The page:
Beliefnet
Rod Dreher

In mice, that is. So says a new report in the science journal Cell, as reported by Jonah Lehrer. This study involved lab mice injected with cancer cells. Those who were given toys to play with in their cages were better at fighting the cancer than those deprived of toys — this, for reasons that can be explained, sort of, through neuroscience. Here’s Jonah:

It’s important to not overhype the results of this study. Nobody knows if this data has any relevance for humans. Nevertheless, it’s a startling demonstration of the brain-body loop. While it’s no longer too surprising to learn that chronic stress increases cardiovascular disease, or that actors who win academy awards live much longer than those who don’t, there is something spooky about this new link between nice cages and reduced tumor growth. Cancer, after all, is just stupid cells run amok. It is life at its most mechanical, nothing but a genetic mistake. And yet, the presence of toys in a cage can dramatically alter the course of the disease, making it harder for cancerous cells to take root and slowing their growth once they do. A slight chemical tweak in the cortex has ripple effects throughout the flesh.icedCoffee.jpg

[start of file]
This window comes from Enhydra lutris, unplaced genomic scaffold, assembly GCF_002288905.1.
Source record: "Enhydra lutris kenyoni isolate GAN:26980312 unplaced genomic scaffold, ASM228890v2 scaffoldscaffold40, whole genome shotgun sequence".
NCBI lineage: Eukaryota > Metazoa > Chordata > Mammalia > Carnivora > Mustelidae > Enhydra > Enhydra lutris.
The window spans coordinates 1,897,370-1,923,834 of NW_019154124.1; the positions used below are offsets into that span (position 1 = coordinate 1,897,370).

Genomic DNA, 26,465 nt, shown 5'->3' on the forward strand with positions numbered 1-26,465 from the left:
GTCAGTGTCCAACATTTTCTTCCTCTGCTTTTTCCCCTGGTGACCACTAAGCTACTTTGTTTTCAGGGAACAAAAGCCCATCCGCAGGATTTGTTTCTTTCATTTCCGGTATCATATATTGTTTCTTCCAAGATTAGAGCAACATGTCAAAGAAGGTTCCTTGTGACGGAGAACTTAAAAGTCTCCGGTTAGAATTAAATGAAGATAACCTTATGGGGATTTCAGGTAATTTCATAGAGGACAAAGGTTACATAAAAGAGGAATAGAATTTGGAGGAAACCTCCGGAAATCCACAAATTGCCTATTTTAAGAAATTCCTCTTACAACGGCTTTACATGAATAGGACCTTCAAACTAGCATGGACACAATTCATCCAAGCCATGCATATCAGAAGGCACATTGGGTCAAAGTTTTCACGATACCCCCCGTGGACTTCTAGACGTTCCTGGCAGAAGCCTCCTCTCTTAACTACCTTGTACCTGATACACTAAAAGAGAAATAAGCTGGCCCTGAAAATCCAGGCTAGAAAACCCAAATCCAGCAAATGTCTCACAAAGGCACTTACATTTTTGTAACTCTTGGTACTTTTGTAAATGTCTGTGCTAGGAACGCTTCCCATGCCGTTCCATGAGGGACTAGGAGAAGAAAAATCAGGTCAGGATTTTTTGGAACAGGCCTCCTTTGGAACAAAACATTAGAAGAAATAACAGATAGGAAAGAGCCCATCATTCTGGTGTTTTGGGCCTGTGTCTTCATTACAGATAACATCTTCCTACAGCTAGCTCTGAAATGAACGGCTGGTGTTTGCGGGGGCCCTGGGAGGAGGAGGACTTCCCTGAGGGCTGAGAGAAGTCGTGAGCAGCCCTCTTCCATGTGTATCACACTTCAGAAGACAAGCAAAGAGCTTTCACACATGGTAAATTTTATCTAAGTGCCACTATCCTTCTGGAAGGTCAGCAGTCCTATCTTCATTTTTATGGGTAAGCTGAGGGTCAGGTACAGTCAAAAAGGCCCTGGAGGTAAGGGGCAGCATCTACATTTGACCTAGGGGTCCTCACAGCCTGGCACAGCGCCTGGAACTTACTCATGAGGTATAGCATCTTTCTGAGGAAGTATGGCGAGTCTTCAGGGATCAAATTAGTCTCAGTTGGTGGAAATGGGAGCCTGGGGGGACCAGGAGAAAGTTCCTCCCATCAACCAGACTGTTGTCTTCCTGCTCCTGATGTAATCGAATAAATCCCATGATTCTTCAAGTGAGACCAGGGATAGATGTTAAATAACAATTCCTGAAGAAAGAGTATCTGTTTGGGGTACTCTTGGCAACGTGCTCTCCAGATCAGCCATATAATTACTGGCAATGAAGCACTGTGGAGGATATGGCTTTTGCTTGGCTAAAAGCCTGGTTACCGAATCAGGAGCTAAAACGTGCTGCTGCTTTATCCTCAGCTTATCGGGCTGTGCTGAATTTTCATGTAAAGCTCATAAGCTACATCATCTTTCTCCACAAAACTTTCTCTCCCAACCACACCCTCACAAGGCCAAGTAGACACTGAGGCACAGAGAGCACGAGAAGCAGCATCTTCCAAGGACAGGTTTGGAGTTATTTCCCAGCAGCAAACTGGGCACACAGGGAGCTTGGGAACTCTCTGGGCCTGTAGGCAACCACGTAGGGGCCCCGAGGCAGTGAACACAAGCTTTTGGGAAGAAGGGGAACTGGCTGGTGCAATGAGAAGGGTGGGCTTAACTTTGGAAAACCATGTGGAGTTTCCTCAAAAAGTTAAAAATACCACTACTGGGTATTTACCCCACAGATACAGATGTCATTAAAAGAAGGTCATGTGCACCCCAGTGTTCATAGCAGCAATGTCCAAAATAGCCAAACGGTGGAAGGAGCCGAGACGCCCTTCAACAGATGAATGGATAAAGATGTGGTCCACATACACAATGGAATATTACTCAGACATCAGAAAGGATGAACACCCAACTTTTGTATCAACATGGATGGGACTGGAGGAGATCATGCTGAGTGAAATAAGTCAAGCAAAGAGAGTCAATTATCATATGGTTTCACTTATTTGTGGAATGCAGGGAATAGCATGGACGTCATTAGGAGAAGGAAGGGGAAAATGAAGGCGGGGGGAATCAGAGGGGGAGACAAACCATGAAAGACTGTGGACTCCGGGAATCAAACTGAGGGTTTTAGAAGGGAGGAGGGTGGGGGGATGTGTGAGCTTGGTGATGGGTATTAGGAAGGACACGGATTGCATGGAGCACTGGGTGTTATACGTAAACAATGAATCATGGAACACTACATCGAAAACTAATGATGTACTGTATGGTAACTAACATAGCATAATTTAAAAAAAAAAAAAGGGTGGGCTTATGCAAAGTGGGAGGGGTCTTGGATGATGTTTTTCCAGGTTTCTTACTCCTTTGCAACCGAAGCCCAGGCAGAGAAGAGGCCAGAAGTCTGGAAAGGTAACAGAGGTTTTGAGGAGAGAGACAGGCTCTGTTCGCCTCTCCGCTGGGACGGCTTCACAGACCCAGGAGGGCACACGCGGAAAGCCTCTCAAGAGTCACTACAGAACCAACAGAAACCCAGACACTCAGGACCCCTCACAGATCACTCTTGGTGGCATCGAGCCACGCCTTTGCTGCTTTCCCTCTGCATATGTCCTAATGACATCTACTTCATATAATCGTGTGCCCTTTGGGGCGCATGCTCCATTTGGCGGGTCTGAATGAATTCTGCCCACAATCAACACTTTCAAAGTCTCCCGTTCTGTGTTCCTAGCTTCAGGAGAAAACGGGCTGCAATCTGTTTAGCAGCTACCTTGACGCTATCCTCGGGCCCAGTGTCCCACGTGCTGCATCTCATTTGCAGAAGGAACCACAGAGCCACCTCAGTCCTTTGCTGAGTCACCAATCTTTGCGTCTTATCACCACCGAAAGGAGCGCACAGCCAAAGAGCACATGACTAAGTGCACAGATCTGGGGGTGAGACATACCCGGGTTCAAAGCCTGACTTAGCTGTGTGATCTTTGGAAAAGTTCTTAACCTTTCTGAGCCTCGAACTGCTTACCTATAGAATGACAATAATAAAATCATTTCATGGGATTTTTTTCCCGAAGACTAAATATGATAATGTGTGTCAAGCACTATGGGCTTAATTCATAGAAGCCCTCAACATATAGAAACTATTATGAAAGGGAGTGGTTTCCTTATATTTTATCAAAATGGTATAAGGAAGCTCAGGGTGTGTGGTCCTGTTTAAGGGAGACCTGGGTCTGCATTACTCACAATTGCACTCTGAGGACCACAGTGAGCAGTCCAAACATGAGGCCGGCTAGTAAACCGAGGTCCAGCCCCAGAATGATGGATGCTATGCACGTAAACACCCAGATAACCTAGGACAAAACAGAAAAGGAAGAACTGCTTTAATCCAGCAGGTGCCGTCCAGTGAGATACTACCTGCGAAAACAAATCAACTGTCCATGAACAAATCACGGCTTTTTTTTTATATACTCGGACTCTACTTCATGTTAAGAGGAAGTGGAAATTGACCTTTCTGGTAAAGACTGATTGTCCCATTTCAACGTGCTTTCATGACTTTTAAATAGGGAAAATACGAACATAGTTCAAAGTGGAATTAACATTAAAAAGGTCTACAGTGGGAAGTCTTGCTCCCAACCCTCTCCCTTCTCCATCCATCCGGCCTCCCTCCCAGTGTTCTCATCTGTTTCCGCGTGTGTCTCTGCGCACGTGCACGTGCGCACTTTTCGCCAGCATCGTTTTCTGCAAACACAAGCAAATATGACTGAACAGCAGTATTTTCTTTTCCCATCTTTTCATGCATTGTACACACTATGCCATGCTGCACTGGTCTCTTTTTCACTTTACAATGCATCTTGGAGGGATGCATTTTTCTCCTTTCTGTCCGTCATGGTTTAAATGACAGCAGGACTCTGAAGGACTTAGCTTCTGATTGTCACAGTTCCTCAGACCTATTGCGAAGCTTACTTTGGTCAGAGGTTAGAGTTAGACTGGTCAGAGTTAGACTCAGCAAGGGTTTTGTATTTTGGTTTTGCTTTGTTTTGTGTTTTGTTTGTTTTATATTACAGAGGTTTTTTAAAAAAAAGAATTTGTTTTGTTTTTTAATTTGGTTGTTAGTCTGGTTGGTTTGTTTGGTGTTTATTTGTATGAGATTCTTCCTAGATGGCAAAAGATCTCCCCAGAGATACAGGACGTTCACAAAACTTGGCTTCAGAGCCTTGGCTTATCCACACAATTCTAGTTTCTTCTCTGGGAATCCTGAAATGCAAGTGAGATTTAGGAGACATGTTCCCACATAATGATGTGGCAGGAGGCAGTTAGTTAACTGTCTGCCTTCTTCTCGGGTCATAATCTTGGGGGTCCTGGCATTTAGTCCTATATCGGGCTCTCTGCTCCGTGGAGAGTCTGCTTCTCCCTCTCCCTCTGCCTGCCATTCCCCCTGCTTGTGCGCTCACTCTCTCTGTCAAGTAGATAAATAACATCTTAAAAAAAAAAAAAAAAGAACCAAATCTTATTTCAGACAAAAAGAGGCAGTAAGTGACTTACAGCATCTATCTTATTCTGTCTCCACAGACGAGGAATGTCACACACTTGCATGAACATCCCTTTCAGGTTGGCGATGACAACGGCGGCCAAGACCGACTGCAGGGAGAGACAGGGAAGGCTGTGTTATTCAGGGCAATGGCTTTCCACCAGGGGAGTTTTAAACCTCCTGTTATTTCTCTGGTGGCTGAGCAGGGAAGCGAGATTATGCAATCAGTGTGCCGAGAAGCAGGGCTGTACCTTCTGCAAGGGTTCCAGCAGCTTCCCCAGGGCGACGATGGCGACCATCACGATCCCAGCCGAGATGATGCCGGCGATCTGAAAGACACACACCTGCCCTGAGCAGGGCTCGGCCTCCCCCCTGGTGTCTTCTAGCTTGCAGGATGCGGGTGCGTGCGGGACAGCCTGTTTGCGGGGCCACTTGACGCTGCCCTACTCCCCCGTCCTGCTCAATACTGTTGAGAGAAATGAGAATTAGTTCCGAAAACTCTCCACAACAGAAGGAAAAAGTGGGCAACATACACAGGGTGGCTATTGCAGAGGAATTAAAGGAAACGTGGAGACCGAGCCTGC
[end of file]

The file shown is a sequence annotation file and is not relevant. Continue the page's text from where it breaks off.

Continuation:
It strikes me that we need a new metaphor for the interactions of the brain and body. They aren’t simply connected via some pipes and tubes. They are emulsified together, so hopelessly intertwined that everything that happens in one affects the other. Holism is the rule.

I’m telling you, Traditional Chinese Medicine is all about this holistic view of the mind and the body. Dr. Ted Kaptchuk, a Western-trained physician who is also trained in TCM, writes in his great book “The Web That Has No Weaver”:

To Western medicine, understanding an illness means uncovering a distinct entity that is separate from the patient’s being; to Chinese medicine, understanding means perceiving the relationships among all the patient’s signs and symptoms in the context of his or her life.

The connection to what Lehrer mentions should be obvious. As I have written before on this site, the point is not that one style of medicine is superior in every respect to the other. The point is that both styles of medicine emerged out of different epistemologies, which is to say, out of different ways of interpreting the same sets of facts. Kaptchuk believes there is valuable information to be gained from both. The TCM way of seeing the health of the human organism, though, emphasizes the mind-body connection as fundamental. They have metaphorical ways of talking about it, as you would expect from a healing tradition descended from ancient times. But what they’re talking about surely can be explained, eventually, in Western scientific terms, though we may not yet know how to do so. Worth exploring anyway, don’t you think?

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